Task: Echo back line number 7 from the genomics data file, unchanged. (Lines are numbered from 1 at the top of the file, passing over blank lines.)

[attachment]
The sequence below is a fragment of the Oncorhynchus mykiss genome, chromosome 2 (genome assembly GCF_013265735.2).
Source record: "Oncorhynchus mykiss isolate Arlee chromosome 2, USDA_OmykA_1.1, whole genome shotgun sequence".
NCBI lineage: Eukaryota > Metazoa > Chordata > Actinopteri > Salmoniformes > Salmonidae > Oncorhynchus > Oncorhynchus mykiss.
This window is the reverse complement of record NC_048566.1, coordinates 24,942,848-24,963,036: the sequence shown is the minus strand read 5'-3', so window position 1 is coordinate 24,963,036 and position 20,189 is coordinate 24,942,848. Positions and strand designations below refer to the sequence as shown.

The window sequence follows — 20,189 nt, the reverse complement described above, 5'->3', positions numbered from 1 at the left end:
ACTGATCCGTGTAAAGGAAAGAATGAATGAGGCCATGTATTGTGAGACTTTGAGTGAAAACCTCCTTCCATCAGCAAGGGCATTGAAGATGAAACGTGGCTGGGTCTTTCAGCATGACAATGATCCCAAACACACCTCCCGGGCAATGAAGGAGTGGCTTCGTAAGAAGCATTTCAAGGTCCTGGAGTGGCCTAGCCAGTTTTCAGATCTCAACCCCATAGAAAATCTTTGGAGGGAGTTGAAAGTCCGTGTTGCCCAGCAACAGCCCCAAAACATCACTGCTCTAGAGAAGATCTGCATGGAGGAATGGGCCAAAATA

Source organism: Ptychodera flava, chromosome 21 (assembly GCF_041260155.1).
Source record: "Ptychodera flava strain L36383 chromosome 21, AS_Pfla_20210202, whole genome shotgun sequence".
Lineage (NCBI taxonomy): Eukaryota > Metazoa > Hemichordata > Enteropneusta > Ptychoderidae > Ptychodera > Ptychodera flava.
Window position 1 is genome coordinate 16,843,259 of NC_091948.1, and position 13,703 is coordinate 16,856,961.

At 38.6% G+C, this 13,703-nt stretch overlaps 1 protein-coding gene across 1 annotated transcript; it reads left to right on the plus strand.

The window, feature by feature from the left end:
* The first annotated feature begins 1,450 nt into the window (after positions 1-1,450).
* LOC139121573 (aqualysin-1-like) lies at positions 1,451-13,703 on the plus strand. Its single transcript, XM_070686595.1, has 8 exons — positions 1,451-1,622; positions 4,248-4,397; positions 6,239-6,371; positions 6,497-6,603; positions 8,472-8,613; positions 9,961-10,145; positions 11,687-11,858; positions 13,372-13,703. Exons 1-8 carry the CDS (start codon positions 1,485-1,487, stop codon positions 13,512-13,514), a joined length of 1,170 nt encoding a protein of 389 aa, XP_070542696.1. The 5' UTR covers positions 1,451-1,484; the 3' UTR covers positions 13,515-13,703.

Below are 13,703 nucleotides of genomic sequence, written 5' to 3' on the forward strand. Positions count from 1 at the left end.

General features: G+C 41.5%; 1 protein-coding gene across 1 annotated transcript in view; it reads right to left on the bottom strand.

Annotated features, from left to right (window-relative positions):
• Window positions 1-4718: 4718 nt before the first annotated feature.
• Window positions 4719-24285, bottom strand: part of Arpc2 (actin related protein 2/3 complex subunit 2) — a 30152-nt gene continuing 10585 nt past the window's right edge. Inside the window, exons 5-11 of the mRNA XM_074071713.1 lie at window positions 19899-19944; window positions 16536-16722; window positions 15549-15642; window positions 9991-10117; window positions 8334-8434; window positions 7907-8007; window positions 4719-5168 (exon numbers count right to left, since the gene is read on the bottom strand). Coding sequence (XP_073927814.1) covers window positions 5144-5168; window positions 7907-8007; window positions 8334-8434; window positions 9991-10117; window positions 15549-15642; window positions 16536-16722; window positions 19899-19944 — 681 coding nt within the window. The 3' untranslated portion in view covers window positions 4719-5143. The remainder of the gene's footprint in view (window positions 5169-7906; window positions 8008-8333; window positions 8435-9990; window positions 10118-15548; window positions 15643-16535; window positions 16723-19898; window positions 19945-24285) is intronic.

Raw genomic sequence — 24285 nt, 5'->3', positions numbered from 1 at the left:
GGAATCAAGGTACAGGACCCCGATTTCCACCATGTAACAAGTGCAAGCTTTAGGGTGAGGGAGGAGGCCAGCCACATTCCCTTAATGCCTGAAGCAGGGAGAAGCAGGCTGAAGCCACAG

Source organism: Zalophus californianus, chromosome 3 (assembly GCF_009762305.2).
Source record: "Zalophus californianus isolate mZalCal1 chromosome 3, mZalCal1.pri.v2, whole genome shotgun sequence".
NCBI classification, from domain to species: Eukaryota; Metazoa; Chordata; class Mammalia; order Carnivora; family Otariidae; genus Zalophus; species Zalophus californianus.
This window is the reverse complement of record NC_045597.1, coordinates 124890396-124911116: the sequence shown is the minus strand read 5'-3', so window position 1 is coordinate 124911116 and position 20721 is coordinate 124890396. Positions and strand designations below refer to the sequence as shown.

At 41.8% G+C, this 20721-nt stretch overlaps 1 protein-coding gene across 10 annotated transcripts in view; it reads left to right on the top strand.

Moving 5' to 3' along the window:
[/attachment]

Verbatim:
Source organism: Ptychodera flava, chromosome 21 (assembly GCF_041260155.1).